“As part of that, on November 9, the FAA issued a request to commercial drone operators in the US to put in proposals for the FAA UAS Integration Pilot Program. Basically all of the operators had to partner with a government entity, and that government entity would become the lead applicant for the project to integrate drones into the national aerospace.
“I believe there are 150 to 200 applicants who have completed the process, and the FAA is going to likely authorise between 5 and 10 of these integration projects.”
Sharper Shape with lead applicant the Sinew Management Group (part of the Three Affiliated Tribes) has applied to be part of the FAA UAS Integration Pilot Program. Sharper Shape believes it has presented a strong application and hopes to be selected.
Frey predicts good things for the UAS industry, and it appears already apparent in North America, if certain indicators are taken into account. “At a recent conference I attended, I found it interesting that there was a patent attorney who did a presentation on the number of US patents versus all other country patents in the drone stakes”
“Up until about 2013, applications for drone technology patents in the US far outstripped the rest of the world. Then, US drone applications started to decline, and among others the Chinese applications rose significantly. If you look at the current data, the US is now outstripped by many nations. It won’t change unless there is a change in the appetite for commercial drone services, and the administration is keen on that.”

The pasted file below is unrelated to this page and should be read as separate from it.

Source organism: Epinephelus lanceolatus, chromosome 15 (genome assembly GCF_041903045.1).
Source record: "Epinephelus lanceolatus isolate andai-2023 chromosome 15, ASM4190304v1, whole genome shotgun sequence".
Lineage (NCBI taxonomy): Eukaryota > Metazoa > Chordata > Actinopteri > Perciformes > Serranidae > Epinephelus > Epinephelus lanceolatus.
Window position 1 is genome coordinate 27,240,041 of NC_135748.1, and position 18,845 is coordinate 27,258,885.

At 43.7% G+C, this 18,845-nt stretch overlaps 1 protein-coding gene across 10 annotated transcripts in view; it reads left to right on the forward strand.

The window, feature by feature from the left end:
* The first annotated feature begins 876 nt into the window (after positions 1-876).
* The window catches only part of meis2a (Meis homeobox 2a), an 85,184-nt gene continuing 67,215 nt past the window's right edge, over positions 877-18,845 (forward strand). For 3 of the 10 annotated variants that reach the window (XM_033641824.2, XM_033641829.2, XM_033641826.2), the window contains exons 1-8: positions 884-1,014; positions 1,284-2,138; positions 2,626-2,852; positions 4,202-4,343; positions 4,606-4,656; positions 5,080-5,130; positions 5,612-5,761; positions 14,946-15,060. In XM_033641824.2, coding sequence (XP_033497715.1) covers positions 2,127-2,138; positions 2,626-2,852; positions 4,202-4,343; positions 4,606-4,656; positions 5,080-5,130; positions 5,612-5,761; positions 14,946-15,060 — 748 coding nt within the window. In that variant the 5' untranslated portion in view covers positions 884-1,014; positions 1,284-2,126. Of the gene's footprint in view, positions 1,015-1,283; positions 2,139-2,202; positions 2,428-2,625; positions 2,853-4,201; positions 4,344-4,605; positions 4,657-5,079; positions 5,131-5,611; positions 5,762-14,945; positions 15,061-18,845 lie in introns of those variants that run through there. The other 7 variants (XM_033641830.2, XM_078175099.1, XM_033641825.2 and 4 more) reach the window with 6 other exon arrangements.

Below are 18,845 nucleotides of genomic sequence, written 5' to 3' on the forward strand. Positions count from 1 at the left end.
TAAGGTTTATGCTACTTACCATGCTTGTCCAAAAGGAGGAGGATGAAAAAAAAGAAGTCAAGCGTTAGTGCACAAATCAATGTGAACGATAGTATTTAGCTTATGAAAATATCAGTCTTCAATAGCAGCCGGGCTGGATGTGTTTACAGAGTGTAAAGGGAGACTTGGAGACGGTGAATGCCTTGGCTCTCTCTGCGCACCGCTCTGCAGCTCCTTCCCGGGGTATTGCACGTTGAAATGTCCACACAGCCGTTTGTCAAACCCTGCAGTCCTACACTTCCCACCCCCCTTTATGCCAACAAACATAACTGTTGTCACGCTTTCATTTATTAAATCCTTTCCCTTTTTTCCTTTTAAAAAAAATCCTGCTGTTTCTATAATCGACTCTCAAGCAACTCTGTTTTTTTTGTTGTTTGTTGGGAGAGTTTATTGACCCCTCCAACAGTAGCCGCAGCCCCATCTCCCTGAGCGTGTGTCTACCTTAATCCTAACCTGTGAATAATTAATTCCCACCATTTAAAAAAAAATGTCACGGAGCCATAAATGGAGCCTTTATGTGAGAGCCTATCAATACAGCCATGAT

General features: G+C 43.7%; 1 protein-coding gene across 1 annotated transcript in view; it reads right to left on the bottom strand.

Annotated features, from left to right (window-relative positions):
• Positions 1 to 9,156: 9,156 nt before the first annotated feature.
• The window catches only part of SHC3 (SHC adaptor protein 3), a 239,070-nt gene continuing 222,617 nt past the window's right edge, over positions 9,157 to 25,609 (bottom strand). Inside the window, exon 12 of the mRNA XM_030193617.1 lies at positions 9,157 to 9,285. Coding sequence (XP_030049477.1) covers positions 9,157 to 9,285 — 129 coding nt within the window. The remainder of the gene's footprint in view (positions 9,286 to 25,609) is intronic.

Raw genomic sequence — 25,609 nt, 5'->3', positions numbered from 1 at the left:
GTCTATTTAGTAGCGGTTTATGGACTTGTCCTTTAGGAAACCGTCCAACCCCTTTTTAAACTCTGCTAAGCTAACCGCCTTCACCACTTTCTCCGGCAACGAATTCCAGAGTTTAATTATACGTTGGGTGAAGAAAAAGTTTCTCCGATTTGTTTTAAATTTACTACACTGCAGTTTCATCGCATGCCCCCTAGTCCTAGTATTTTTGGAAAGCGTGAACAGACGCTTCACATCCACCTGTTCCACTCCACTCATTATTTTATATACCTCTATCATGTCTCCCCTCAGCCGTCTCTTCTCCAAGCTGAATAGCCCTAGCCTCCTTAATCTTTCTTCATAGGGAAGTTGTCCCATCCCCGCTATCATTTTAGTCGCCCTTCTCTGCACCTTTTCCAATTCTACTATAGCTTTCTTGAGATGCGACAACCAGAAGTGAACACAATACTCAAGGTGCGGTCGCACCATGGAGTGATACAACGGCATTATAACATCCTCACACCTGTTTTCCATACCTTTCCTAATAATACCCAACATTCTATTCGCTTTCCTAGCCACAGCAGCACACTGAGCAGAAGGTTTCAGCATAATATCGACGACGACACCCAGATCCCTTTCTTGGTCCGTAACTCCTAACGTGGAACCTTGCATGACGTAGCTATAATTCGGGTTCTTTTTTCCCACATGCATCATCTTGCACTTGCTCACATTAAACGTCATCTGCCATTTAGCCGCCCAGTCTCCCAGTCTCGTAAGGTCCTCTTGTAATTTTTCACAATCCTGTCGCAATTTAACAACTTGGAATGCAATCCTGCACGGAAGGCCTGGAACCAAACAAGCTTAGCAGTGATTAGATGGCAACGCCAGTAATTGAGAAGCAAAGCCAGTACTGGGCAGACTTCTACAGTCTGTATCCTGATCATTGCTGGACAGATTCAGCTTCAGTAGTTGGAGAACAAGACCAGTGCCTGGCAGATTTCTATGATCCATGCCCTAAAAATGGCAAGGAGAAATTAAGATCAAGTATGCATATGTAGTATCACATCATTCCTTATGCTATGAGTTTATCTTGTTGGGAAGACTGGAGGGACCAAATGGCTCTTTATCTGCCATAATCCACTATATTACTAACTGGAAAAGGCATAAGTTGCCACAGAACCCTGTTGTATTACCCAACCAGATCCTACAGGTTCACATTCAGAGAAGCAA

The progress on UAS regulations in the US is set to have a knock-on effect on the company’s efforts in other regions, according to Frey.
“We have been pursuing some opportunities going on in South America, and are evaluating and bidding on projects there. Interestingly enough, a lot of these countries look to the US and have similar drone regulations. So as the US starts to open things up, I expect to see similar results in South America.”
Although they provide a versatile service capable of working in many areas across the utility space, Sharper Shape’s main thrust is in the inspection of overhead power lines. They offer two types of service: Automatic Detailed Inspection and Consolidated Linear Inspection.
“CLI uses a very large drone, a very capable and heavy-lifting hexacopter which we call the Sharper A6.
“That drone can capture many streams of data – oblique and nadir imagery, HD video, LiDAR, UV and infra-red data, all in one consolidated stream of data.
“It means basically being able to correlate all the data with exact location, space and time. We’re able to very cogently provide that data to the end user and we do that as a complete end to end service. The vegetation management service we provide is still one of our stronger elements, as it’s where we started out originally, and have developed a lot of experience in it.”
The second application the company offers involves DJI or Pixhawk-based drones with the ability to perform an automatic detailed inspection (ADI).
Sharper Shape uses LiDAR to create a 3-dimensional map of the utilities’ assets and then creates an autonomous flight plan that can be uploaded to any DJI or Pixhawk autopilot. All the UAS pilot has to do is prepare the drone, hit start, and then the drone takes off and flies in very close proximity to the lines or towers, capturing all of the required photographic imagery.
“We can do standard photos or infrared photos or both. Once we have captured that data we can upload that to our software. Our user interface is one of the best out there. It allows the user to understand what perspective each of the images was taken from. That’s captured and presented in a very coherent fashion to the end user.”
The company has also developed a sophisticated level of automatic issue detection. Once the data is captured it can be uploaded to the cloud, several Cloud-based applications are run against the data. Those apps can automatically perform an analysis determining whether there are issues to be addressed or not. Drone Software As A Service, which the company has trademarked, is part of the ADI service, and suits end users with a preference to do their own flying with their own drones.